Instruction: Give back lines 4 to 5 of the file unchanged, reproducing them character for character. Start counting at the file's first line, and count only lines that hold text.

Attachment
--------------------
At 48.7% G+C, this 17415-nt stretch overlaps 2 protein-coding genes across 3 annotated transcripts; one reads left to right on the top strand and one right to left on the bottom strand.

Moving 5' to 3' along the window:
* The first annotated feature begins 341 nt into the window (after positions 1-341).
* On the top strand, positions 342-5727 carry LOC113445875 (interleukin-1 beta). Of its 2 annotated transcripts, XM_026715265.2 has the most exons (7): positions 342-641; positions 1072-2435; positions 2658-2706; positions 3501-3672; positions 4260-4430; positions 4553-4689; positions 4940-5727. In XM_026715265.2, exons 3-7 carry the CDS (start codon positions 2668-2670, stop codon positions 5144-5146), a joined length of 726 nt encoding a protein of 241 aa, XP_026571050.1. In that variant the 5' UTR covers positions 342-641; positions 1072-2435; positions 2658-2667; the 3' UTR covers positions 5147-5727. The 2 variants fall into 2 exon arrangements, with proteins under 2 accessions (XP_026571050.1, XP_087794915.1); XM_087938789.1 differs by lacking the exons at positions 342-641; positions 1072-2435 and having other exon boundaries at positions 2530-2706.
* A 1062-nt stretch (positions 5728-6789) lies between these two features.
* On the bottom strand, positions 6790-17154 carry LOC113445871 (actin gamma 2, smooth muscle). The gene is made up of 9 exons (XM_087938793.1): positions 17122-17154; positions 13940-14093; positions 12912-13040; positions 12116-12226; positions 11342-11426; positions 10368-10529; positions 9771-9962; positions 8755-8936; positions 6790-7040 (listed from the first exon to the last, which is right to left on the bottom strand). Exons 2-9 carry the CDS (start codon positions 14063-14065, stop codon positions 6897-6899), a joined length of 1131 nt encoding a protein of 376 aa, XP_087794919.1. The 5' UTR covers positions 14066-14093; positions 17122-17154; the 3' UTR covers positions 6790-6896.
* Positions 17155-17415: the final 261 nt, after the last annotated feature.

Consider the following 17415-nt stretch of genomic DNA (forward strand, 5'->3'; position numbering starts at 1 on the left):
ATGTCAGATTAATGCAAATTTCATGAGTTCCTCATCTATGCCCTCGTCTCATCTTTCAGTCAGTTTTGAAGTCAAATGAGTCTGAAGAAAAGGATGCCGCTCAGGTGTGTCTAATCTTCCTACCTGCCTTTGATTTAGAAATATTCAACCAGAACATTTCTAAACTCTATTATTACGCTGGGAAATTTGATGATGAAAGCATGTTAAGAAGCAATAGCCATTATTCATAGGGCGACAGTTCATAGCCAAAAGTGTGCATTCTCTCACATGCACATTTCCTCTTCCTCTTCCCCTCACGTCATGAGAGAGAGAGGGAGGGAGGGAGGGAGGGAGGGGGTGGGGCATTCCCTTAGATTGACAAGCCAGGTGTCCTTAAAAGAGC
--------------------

* On the top strand, positions 342-5727 carry LOC113445875 (interleukin-1 beta). Of its 2 annotated transcripts, XM_026715265.2 has the most exons (7): positions 342-641; positions 1072-2435; positions 2658-2706; positions 3501-3672; positions 4260-4430; positions 4553-4689; positions 4940-5727. In XM_026715265.2, exons 3-7 carry the CDS (start codon positions 2668-2670, stop codon positions 5144-5146), a joined length of 726 nt encoding a protein of 241 aa, XP_026571050.1. In that variant the 5' UTR covers positions 342-641; positions 1072-2435; positions 2658-2667; the 3' UTR covers positions 5147-5727. The 2 variants fall into 2 exon arrangements, with proteins under 2 accessions (XP_026571050.1, XP_087794915.1); XM_087938789.1 differs by lacking the exons at positions 342-641; positions 1072-2435 and having other exon boundaries at positions 2530-2706.
* A 1062-nt stretch (positions 5728-6789) lies between these two features.